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Mississippi Stud strategy10 January 2012
Any card game that requires decisions by players has its dividing lines. When the dealer has a 10 in blackjack, you hit when you have a hard total of 16 or less, but stand on 17 or higher. In Caribbean Stud poker, you stay in the game with a bet of double your ante when you have ace-king with no other face cards if one of your other three cards matches the dealer's face-up card. If no such match, you fold.
In Mississippi Stud poker, the dividing lines come when deciding whether to raise your bets or fold. There's no dealer hand to beat. You're just hoping for a hand that makes it onto a pay table that starts at a pair of sixes.
After you've seen two cards, you must decide whether to make an additional bet of 1 to 3 times your ante, or fold. You face the same decision after seeing a third card, and after a fourth.
You can find a full strategy at Michael Shackelford's website, wizardofodds.com, but for right now let's tackle a small problem posed in an e-mail from a reader named Al.
"The Mississippi Stud strategy says that after the first two cards, you should raise three times your bet with any pair and one times your bet when you have at least one high card, two middle cards or 6-5 suited. What does that mean, exactly? What's a high card, and what's a middle card?"
The dividing lines correspond to the Mississippi Stud pay table. Pairs of 5s or less bring no payoff, and those are the low cards. Pairs of 6s-10s are pushes, and those are the middle cards. Pairs of jacks or better bring even-money payoffs, and those are the high cards.
So with J-5, you'd raise your bet, but with 10-5 you'd fold. With a 7 and a 9 — two middle cards — you'd raise, but with a middle and low such as 5-7, you'd fold. You'll keep the middle-low hand 6-5 if both cards are in the same suit, but not if they're in different suits.
There are different dividing lines after you've seen the third card, and again after the fourth.
After you've seen a third card, you want to make your bet of 3x your ante if you have a paying hand of a pair of 6s or better. You'll also make that 3x raise with three cards to a royal; three cards to a straight flush, 5-6-7 or higher and no gaps; three cards to a straight flush with one gap if you have at least one high card, and with two gaps with at least two high cards.
Raise an amount equal to your bet with three parts of flush; a low pair; two or three high cards; three middle cards; one high card and one middle card; or three parts of a straight, 4-5-6 or higher, with no gaps.
After four cards, raise 3x with any winning hand; four parts of a flush, or four parts on outside straight, 8 high or better. Raise 1x with any other straight draw; a low pair; at least two high cards; on a high card accompanied by two or three middle cards; one high card and two previous 3x raises; or three middle cards and at least one previous 3x raise.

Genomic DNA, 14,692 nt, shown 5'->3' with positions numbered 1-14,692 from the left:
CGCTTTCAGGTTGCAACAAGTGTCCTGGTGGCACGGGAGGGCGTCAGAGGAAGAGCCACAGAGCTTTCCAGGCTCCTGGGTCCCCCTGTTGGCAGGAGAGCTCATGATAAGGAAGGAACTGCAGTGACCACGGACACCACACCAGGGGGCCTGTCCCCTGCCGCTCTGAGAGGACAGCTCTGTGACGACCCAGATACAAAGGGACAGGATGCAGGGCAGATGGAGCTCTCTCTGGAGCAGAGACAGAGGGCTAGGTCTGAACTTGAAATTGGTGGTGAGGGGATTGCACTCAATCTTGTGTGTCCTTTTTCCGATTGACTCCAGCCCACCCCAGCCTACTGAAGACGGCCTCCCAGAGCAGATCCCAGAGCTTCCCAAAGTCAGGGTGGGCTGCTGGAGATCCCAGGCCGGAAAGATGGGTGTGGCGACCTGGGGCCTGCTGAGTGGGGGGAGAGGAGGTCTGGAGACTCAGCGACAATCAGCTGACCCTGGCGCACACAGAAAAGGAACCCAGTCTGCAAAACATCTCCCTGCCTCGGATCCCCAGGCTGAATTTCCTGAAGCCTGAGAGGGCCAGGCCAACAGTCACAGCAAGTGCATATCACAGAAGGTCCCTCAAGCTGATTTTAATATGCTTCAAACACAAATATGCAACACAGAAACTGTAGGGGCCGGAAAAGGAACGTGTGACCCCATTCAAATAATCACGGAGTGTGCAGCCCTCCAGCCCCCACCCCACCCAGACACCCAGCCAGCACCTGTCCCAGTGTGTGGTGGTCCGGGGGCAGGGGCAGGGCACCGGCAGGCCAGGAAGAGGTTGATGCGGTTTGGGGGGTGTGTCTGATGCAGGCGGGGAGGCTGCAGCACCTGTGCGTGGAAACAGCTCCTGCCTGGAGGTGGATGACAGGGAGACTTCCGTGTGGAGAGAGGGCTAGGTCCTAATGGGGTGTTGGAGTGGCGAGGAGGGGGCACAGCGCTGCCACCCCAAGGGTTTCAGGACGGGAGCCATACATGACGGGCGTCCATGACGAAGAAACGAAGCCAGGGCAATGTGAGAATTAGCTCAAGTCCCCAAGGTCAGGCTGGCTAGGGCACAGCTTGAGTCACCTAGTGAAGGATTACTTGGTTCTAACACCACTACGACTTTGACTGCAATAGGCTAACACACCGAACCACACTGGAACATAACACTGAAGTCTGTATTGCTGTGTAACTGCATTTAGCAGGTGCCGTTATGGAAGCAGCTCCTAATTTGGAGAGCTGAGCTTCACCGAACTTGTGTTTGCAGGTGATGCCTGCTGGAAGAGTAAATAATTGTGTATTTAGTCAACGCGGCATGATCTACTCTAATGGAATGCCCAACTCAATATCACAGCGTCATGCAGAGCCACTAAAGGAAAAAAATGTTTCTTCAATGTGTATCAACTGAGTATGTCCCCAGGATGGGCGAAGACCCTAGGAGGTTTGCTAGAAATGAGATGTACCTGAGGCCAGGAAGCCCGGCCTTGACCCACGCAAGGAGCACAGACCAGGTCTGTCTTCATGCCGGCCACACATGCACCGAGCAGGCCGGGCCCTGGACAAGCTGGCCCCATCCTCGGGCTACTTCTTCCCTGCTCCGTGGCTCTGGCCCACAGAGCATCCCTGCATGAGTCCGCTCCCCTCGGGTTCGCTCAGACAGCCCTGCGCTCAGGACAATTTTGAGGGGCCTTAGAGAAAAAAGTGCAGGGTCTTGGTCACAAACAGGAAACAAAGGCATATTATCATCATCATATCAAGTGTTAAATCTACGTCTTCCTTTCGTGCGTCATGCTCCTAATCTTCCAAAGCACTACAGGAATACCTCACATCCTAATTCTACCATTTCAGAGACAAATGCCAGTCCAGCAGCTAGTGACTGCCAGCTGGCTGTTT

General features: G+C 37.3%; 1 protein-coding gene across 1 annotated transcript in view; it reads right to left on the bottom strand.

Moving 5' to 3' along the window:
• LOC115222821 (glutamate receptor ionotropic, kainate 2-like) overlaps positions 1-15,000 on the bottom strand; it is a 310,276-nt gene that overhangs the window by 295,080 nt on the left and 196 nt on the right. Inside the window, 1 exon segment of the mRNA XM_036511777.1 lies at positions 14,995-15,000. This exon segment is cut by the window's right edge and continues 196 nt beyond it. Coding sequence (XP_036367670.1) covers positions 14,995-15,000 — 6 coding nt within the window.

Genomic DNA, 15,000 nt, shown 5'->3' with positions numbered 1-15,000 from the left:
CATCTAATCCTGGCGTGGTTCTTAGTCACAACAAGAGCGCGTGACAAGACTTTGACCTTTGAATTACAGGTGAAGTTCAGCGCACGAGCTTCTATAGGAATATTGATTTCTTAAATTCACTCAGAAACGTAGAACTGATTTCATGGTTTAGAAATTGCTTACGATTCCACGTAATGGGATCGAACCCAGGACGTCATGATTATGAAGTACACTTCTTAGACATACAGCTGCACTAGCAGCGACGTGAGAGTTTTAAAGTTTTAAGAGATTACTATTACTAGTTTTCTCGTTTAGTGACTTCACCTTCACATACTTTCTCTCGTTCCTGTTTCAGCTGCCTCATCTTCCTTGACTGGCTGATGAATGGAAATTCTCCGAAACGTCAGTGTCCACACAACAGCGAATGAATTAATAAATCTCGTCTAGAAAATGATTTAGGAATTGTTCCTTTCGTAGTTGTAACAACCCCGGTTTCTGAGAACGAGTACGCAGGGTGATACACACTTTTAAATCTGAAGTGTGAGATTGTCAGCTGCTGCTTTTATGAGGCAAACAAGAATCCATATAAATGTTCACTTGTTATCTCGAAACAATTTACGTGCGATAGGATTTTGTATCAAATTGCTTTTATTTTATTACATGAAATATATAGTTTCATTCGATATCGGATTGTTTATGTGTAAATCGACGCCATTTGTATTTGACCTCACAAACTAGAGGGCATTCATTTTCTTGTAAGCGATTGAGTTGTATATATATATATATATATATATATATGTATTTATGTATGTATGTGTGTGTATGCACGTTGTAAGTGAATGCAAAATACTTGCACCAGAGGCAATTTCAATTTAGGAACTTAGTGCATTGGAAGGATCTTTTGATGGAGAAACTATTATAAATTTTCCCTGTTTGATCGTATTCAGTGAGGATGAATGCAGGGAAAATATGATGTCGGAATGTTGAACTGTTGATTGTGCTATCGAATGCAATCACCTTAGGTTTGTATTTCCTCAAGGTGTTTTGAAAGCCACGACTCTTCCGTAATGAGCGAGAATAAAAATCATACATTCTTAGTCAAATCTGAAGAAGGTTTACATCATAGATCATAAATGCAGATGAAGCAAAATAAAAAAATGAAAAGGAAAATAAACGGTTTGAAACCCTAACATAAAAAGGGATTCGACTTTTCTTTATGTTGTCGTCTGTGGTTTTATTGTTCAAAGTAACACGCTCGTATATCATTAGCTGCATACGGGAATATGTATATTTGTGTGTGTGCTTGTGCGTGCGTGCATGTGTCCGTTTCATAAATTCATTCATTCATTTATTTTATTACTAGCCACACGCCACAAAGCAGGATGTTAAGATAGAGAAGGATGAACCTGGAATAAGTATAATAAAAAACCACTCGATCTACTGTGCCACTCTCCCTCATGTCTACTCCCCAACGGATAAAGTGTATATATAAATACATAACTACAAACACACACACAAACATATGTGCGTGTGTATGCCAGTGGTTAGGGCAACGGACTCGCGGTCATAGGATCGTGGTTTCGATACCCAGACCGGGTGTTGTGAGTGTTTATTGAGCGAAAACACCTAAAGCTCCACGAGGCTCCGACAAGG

There are dividing lines galore. For one, after three cards, you'll raise with a suited 5-6-7, but not 4-5-6. After four cards, you'll raise with 5-6-7-8 of the same suit, but not 4-5-6-7.
Some of the dividing lines are a little less straightforward. Take the strategy point that would have you raise an amount equal to your bet if you have three middle cards and at least one previous 3x raise. Say you're dealt 6-7 of diamonds. That's worth a 3x raise after two cards. Next, you get a 9 of clubs. That's three middle cards, and worth a 1x raise. Then on the fourth card, you get a 2 of spades. Now you have three middle cards, and since you have a previous 3x raise, you stay in the game because you've made a previous 3x raise, too much just to forfeit on a borderline hand.
But what if you had the same cards in a different order? If your first two had been the 6 of diamonds and 9 of clubs, you'd have made only a 1x raise. The 7 of diamonds on the third card would keep you in the game with a 1x raise for three middle cards. But that 2 of spades on the final hand would lead you to fold. Even though your cards are the same, with no 3x raise already on the table, it's not worth investing another 1x raise.
It's a fine line, but if you want the most out of Mississippi Stud, those dividing lines are your guide.
This article is provided by the Frank Scoblete Network. Melissa A. Kaplan is the network's managing editor. If you would like to use this article on your website, please contact Casino City Press, the exclusive web syndication outlet for the Frank Scoblete Network. To contact Frank, please e-mail him at email@example.com.
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